The trail to Cascade Pass begins at the parking lot, leading 3.75 miles to an elevation of 5,384 feet. This is a traditional Native American route, used by the Chelan and Skagit tribes to traverse the mountains between Lake Chelan and the Skagit Valley. The trail begins in the lowland forest and climbs into subalpine forest and meadows, which have a beautiful display of wildflowers in the early summer. Most visitors use the trail only as far as the pass. You may choose to use the trail as a walking route to the Stehekin Valley, by hiking to the pass and then descending to the village of Stehekin and Lake Chelan, via Stehekin Valley Road.

Stehekin Valley

Most people arrive at the north shore of Lake Chelan by boat (their own), or by taking a four-hour ferry ride from the south shore of the lake. Charter seaplane flights are also available.

Stehekin is a tiny pioneer community inside the Chelan National Recreation Area -- a scenic tourist hideaway with no access road from the outside. It was settled in the early years of the 20th century, when miners came through the area and spread word about the beauty of the area, attracting tourists who required hotels to stay in. There are several ways to enjoy a vacation here.

This is the only national park area in the state that offers backcountry camping without carrying a backpack. A shuttle bus takes campers to eight backcountry campsites, and comes back to transport you back to Stehekin. There are two developed campgrounds in the NRA: Harlequin and Purple Point. These campgrounds have tent sites only, and there are showers near Purple Point. There are also several places to stay, in relative comfort, including North Cascades (Stehekin) Lodge, Silver Bay Inn, and Stehekin Valley Ranch -- an operation which has ten tent-cabins and shared showers.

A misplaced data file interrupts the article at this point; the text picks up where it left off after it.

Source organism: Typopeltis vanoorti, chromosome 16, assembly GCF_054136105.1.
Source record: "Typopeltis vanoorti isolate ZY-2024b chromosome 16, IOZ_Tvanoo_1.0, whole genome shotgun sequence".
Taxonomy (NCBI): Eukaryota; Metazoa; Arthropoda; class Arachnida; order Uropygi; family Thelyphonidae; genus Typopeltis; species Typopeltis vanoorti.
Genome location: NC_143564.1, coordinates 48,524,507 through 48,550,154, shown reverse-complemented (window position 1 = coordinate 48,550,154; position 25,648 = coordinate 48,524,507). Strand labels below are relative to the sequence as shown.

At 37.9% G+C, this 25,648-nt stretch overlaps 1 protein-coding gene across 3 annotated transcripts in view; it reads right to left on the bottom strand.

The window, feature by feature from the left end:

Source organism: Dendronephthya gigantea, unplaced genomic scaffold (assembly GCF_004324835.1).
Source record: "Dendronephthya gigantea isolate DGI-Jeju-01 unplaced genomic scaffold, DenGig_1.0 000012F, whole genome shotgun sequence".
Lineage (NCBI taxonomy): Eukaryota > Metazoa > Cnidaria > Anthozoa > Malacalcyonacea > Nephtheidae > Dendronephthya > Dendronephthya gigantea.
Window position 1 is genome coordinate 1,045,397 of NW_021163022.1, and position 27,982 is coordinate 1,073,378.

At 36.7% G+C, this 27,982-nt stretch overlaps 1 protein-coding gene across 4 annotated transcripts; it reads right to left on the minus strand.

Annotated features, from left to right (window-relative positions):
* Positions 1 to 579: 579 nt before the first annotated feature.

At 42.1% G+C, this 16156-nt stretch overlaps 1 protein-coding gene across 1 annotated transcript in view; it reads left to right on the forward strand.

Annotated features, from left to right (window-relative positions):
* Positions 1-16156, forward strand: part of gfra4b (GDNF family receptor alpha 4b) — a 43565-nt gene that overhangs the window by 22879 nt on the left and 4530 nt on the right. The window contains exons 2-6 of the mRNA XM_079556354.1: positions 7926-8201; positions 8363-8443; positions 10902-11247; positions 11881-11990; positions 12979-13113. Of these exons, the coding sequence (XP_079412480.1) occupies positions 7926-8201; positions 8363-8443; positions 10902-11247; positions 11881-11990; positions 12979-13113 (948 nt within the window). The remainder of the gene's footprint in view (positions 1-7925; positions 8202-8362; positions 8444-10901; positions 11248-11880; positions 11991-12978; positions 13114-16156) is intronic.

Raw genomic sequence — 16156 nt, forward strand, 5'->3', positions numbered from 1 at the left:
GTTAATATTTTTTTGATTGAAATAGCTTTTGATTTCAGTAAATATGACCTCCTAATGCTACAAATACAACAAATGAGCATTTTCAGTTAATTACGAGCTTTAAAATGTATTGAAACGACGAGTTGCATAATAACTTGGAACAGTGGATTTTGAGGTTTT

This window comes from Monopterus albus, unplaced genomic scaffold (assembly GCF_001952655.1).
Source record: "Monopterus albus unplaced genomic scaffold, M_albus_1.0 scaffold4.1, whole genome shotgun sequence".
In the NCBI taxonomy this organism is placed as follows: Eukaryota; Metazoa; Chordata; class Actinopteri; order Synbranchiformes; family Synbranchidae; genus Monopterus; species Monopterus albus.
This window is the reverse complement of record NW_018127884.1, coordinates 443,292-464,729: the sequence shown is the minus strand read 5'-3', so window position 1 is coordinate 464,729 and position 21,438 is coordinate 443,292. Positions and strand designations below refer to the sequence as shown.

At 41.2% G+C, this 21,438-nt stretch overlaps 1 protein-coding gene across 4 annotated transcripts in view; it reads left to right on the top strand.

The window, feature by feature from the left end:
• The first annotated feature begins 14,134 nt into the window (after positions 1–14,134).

Stehekin Day Hikes

There are short trails near the Lake Chelan landing, including the Imus Creek Nature Trail (.75 mile), and the McKellar Cabin Historical Trail, which begins near the post office.

The Agnes Gorge Trail offers a five-mile round trip on a level track. Take the shuttle bus to High Bridge, near the junction with the Pacific Crest Trail, and walk across the bridge to the Agnes Gorge trailhead. The gorge has a depth of 210 feet, and Agnes Mountain (el, 8,115 feet) is a prominent fixture. The bus returns, on a fixed schedule, to pick up hikers for the return to Stehekin.

Horseshoe Basin Trail leaves from the Cascade Pass Trail. This steep walk of 3.75 miles passes at least 15 waterfalls, with fantastic views all along the way. At the end of the trail is the old Black Warrior Mine. You'll need a light in order to enter the mine tunnel.

Backcountry Hiking

More than 350 miles of trails loop through the north and south units of the park, and follow the shore of Lake Ross. Other trails, including the Pacific Crest Trail, lead through the adjacent national forests, . The longer national park trails have campsites every three to four miles. Permits are required for overnight trips, either from the Park Service or Forest Service, depending on whose area you're hiking. Here are several of the many backcountry opportunities available in this vast wilderness region.

Big Beaver/Little Beaver Trail

Access: The trailhead is at Ross Dam, where there is a parking lot. The trail passes through the Ross Lake Resort, on its way north along the lakeshore. You can also start at the northwestern trailhead, found on State Route 542, near its end at the Mount Baker Ski Area. This road leads from Deming, and Interstate 5 (exit 255).

The Trail: The full length of this hike is 46 miles, from Ross Dam to Hannegan Campground, outside the national park boundary in the Mt. Baker-Snoqualmie National Forest. It follows the courses of Big Beaver Creek, Brush Creek and the Chilliwack River. The final part of the hike is along the Little Beaver Trail which has an east-west course through the northern part of the park.